CNN reveals top five must-try dishes in Hanoi
The Saigon Times Daily
HCMC – American news-based television channel Cable News Network (CNN) early this month touted five dishes every Hanoi visitor needs to try, including cha ca, banh tom, bun ca, bun rieu cua, and ca phe trung.
Cha ca (fish cooked with turmeric and dill)
CNN said Hanoians consider cha ca to be so exceptional that there is a road in the capital dedicated to the dish – Cha Ca Street. The dish itself dates back more than 130 years ago.
Along the busy road, where spiderwebs of exposed electric wires hang overhead, dozens of specialists compete to sell the best cha ca – crispy turmeric-marinated fish that's fried tableside in a pan with herbs.
Banh tom (shrimp cake)
According to CNN, Hanoi-style banh tom, or shrimp cakes, has just a few main ingredients including freshwater crayfish or shrimp from West Lake, flour and sweet potato.
Instead of grinding the shrimp into a paste like a fish ball, the fried seafood is usually left whole, sitting atop the crunchy cakes. It's typically served with lettuce leaves for wrapping, plus chili, lime juice and fish sauce for dipping.
Bun ca (fish noodle soup)
Bun ca is described by CNN as “fresh and light”. The dish combines fried fishcakes, dill, tomatoes, green onions, and perilla – a mint-like herb.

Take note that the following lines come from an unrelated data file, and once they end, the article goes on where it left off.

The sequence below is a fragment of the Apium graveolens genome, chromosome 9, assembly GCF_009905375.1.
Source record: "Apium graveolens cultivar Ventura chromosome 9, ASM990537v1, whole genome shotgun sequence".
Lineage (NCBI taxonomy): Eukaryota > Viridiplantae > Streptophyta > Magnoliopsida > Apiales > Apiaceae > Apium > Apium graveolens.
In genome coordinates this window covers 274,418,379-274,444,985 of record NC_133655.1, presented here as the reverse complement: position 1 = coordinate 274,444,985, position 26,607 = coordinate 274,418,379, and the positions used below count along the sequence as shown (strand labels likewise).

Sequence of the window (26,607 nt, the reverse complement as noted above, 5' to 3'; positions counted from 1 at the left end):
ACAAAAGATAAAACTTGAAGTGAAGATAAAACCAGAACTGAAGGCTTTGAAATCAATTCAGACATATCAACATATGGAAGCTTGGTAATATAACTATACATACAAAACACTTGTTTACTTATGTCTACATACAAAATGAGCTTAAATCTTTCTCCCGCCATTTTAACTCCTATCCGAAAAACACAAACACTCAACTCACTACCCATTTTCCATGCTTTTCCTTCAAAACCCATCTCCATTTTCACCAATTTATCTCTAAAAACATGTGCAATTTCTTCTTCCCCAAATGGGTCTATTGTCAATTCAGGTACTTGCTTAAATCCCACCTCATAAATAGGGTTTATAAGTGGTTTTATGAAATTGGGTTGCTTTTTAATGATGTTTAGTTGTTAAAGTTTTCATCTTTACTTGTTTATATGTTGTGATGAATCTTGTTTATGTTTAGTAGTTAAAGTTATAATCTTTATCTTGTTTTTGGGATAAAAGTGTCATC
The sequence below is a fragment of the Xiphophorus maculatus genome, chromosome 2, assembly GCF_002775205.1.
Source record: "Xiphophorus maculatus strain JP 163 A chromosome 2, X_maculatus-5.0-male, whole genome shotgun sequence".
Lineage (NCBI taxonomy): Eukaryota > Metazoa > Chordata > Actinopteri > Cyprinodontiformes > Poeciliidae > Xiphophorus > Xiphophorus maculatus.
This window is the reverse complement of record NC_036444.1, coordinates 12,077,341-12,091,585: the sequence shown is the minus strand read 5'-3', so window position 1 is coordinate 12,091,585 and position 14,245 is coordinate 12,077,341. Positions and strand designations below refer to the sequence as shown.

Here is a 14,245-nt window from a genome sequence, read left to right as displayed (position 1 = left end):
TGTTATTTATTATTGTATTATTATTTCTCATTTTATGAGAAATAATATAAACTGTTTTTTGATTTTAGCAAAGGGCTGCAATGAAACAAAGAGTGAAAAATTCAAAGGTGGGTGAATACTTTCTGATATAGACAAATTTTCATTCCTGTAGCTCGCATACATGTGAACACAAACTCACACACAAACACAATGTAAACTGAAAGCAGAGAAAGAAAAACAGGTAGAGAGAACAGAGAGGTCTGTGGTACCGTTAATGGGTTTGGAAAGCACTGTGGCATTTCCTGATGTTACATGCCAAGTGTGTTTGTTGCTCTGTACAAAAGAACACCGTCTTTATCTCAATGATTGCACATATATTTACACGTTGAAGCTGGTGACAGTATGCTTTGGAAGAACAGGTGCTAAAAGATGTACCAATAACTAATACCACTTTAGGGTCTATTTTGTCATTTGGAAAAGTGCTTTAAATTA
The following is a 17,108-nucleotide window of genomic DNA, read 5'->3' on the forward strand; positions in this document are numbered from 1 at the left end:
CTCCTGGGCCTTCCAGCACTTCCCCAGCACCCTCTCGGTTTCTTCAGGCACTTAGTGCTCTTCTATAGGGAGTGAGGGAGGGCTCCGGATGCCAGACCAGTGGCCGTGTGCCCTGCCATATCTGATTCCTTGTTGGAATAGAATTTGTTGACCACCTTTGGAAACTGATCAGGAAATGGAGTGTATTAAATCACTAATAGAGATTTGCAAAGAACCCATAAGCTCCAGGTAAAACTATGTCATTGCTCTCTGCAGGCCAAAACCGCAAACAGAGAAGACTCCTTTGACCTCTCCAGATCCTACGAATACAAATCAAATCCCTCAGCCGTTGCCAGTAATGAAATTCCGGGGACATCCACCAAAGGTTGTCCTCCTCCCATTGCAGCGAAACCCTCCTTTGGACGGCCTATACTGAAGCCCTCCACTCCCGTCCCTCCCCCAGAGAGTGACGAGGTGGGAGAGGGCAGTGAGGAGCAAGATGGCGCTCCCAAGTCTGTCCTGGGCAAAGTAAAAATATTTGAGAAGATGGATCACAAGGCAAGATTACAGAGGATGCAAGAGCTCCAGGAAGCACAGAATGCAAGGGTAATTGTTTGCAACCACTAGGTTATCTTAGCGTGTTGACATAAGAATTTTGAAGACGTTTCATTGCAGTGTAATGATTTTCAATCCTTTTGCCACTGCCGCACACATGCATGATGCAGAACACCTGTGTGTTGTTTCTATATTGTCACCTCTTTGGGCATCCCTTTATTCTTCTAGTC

A lunchtime staple in Hanoi, bun ca can be found just about anywhere.
Bun rieu cua (crab noodle soup)
Bun rieu cua is another gastronomic delight of Hanoi highly recommended by CNN.
Bun rieu is a meat or seafood vermicelli soup with a distinctive crimson color. The broth gets its appearance from tomato paste and annatto oil, made from achiote tree seeds.
Freshwater crabmeat and blanched tomatoes are the soup's star players. Tamarind paste lends sourness to the broth, while airy bits of fried tofu contribute crunch. Vermicelli noodles swim in the soup, adding balance to a dish that's both colorful and light.
Depending on the region, bun rieu might also come topped with beef, pork, snails or fish.
Ca phe trung (egg coffee)
The U.S.-based television network describes Vietnamese ca phe trung as “a Hanoi specialty in which creamy soft and meringue-like egg white foam is perched on dense Vietnamese coffee”.
There are hot and cold versions. The cold one is served as a yellow concoction in a small glass, while the hot version comes resting in a small dish of hot water to maintain its temperature.
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